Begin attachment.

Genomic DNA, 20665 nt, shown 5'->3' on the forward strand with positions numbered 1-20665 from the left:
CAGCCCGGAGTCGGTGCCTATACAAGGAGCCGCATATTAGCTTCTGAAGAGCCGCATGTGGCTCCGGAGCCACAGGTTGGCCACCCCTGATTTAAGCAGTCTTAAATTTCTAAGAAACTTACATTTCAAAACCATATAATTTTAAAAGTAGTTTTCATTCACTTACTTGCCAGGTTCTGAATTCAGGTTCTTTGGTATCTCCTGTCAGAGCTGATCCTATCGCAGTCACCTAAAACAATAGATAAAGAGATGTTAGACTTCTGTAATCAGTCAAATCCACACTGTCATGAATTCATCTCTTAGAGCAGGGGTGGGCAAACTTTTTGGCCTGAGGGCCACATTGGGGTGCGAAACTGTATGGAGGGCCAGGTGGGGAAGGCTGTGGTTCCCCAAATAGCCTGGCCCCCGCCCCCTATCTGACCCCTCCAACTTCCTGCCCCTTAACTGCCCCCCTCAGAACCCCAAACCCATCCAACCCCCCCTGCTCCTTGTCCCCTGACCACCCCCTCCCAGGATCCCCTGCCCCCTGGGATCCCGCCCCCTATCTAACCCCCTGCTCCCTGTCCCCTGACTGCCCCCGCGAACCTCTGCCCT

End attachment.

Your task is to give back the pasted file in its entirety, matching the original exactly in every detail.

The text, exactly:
Genomic DNA, 20665 nt, shown 5'->3' on the forward strand with positions numbered 1-20665 from the left:
CAGCCCGGAGTCGGTGCCTATACAAGGAGCCGCATATTAGCTTCTGAAGAGCCGCATGTGGCTCCGGAGCCACAGGTTGGCCACCCCTGATTTAAGCAGTCTTAAATTTCTAAGAAACTTACATTTCAAAACCATATAATTTTAAAAGTAGTTTTCATTCACTTACTTGCCAGGTTCTGAATTCAGGTTCTTTGGTATCTCCTGTCAGAGCTGATCCTATCGCAGTCACCTAAAACAATAGATAAAGAGATGTTAGACTTCTGTAATCAGTCAAATCCACACTGTCATGAATTCATCTCTTAGAGCAGGGGTGGGCAAACTTTTTGGCCTGAGGGCCACATTGGGGTGCGAAACTGTATGGAGGGCCAGGTGGGGAAGGCTGTGGTTCCCCAAATAGCCTGGCCCCCGCCCCCTATCTGACCCCTCCAACTTCCTGCCCCTTAACTGCCCCCCTCAGAACCCCAAACCCATCCAACCCCCCCTGCTCCTTGTCCCCTGACCACCCCCTCCCAGGATCCCCTGCCCCCTGGGATCCCGCCCCCTATCTAACCCCCTGCTCCCTGTCCCCTGACTGCCCCCGCGAACCTCTGCCCT